Day 7 Morning drive of 2 1/2 hours to Prejmer, noted for its fortified church, one of the best preserved of its kind in Eastern Europe which was carefully restored it to its present condition by the Romanian government between 1962&endash;1970. The Teutonic Knights constructed the fortress Tartlau in 1212&endash;1213 as part of their colonization of the Burzenland region. The town of Prejmer near the castle had begun development by 1225, and was the eastern-most settlement of the Transylvanian Saxons. Prejmer was repeatedly invaded throughout the Middle Ages by various groups, including the Mongols, Tatars, Hungarians, Ottoman Turks, Cossacks, and Moldavians. However, the castle was only captured once, by Gabriel Báthory in 1611. Most of Prejmer's German population fled the town during World War II. After photographing the fortress it is a 15 min trip to Brasov to see the Black Church, the largest gothic edifice built in Southern Europe with its six ton bell, the biggest in Romania, and impressive 4,000 pipe organ built in 1839 which is played during weekly concerts, as well as a rich collection of Anatolian carpets (donated in the Middle Ages by Transylvanian Saxon merchants). Following a brief stop in the Medieval Saxon city of Brasov, travel on to Bran to visit Bran Castle, commonly known as "Dracula's Castle", the home of the titular character in Bram Stoker's Dracula, which has led to persistent myths that it was once the home of Vlad (the Impaler) Tepes, ruler of Wallachia. The castle is now a museum open to tourists, displaying art and furniture collected by Queen Marie. At the bottom of the hill is a small open air museum park exhibiting traditional Romanian peasant structures (cottages, barns, etc.) from across the country.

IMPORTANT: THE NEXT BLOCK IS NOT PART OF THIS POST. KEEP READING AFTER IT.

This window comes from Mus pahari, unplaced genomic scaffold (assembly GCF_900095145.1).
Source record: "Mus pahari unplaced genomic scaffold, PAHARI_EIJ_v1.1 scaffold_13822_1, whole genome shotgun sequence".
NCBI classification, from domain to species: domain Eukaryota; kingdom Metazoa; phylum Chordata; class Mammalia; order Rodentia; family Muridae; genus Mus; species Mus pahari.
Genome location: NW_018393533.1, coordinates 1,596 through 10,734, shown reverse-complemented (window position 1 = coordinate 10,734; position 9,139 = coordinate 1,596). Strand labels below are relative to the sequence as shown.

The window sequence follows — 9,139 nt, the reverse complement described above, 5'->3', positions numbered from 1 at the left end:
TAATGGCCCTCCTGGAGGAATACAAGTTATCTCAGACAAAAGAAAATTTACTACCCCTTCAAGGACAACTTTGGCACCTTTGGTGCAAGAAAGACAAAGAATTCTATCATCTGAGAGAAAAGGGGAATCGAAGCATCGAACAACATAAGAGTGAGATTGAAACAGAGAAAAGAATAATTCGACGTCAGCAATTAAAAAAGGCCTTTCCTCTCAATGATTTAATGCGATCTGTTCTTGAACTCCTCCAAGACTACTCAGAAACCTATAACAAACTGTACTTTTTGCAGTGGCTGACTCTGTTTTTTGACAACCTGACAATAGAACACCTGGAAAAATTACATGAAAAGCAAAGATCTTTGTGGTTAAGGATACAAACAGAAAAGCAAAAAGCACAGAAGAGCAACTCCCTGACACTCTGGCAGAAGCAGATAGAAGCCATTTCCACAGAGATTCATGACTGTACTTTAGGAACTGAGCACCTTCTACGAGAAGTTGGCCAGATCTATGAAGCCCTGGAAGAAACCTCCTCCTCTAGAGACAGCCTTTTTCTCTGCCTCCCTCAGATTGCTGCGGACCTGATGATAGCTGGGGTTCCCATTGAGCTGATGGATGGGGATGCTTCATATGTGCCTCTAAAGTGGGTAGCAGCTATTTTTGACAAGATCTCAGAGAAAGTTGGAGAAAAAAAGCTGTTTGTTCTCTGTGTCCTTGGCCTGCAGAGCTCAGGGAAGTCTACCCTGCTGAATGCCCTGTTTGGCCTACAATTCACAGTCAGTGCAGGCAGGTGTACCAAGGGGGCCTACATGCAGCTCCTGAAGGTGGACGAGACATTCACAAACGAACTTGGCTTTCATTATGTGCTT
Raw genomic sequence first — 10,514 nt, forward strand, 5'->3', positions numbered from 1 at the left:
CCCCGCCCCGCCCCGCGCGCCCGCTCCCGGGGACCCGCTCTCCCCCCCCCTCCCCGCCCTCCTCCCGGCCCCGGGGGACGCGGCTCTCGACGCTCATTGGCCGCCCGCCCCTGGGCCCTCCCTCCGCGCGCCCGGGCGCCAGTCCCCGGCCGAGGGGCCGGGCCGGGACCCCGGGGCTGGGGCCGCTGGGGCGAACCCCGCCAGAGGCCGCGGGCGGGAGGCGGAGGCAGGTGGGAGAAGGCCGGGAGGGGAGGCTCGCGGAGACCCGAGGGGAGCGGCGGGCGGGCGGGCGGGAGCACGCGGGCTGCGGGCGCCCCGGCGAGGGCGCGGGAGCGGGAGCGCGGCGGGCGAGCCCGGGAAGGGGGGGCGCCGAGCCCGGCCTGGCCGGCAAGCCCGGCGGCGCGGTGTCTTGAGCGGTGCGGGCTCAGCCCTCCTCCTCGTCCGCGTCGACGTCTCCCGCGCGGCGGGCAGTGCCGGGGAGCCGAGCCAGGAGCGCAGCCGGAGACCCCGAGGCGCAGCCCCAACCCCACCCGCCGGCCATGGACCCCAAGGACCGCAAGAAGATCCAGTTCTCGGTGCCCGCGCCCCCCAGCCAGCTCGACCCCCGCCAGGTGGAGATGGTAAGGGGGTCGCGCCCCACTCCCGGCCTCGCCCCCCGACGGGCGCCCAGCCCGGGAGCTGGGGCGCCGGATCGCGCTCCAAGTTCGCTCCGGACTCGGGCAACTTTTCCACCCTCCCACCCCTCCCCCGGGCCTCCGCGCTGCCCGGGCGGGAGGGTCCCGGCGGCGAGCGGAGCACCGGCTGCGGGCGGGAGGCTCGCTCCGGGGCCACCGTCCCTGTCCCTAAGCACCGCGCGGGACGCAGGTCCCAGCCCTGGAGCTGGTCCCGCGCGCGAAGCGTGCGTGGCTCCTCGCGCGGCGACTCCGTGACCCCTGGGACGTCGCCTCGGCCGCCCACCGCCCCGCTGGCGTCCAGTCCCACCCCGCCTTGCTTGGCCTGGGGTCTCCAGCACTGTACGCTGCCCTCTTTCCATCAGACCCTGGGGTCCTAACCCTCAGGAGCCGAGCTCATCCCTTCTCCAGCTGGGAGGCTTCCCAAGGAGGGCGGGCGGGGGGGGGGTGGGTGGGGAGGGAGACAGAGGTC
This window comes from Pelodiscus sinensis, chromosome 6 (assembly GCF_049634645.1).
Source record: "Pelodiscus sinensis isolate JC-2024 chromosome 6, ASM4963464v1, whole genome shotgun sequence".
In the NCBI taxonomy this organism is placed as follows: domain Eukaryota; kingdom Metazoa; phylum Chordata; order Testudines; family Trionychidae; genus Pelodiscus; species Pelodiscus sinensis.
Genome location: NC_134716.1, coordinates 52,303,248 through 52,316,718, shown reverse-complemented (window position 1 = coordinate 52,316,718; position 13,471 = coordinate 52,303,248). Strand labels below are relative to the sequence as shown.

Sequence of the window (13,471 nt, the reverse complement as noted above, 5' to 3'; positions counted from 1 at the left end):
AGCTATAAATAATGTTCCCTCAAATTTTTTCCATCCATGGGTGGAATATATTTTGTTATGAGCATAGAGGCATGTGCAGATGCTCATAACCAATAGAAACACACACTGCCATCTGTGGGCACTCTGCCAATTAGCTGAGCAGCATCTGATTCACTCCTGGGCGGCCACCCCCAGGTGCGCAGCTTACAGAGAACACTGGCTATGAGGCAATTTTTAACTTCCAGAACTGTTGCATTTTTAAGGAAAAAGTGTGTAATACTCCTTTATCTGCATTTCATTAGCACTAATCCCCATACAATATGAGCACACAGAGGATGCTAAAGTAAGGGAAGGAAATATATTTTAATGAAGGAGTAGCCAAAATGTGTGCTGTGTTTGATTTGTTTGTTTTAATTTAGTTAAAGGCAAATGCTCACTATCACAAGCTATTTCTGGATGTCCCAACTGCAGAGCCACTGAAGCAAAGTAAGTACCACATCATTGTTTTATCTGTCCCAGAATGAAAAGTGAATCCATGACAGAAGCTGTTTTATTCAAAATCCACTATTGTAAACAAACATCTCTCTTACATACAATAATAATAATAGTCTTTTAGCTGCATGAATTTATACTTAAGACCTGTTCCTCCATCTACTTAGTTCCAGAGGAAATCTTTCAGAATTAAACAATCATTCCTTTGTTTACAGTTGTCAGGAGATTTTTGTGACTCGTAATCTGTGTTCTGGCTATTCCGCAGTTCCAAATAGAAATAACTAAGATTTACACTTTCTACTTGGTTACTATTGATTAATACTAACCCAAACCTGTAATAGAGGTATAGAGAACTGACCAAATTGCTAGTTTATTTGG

Lodging for the night at a hotel in the area.